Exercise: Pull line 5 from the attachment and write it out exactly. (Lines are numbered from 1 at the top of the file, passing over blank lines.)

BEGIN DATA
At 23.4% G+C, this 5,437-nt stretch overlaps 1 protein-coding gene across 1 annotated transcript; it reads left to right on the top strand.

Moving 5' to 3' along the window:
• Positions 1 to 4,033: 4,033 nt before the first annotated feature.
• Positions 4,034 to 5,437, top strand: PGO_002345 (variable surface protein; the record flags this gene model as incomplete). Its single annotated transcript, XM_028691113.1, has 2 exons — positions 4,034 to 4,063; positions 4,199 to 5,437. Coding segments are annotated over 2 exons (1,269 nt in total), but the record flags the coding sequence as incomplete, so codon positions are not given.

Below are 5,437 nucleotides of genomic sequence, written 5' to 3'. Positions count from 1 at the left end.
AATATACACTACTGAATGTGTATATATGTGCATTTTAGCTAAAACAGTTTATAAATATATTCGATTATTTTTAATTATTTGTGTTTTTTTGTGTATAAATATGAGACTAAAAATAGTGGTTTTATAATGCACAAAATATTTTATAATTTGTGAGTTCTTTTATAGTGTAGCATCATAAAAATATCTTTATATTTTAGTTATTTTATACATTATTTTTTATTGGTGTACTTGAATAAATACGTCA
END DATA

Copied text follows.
Below are 5,437 nucleotides of genomic sequence, written 5' to 3'. Positions count from 1 at the left end.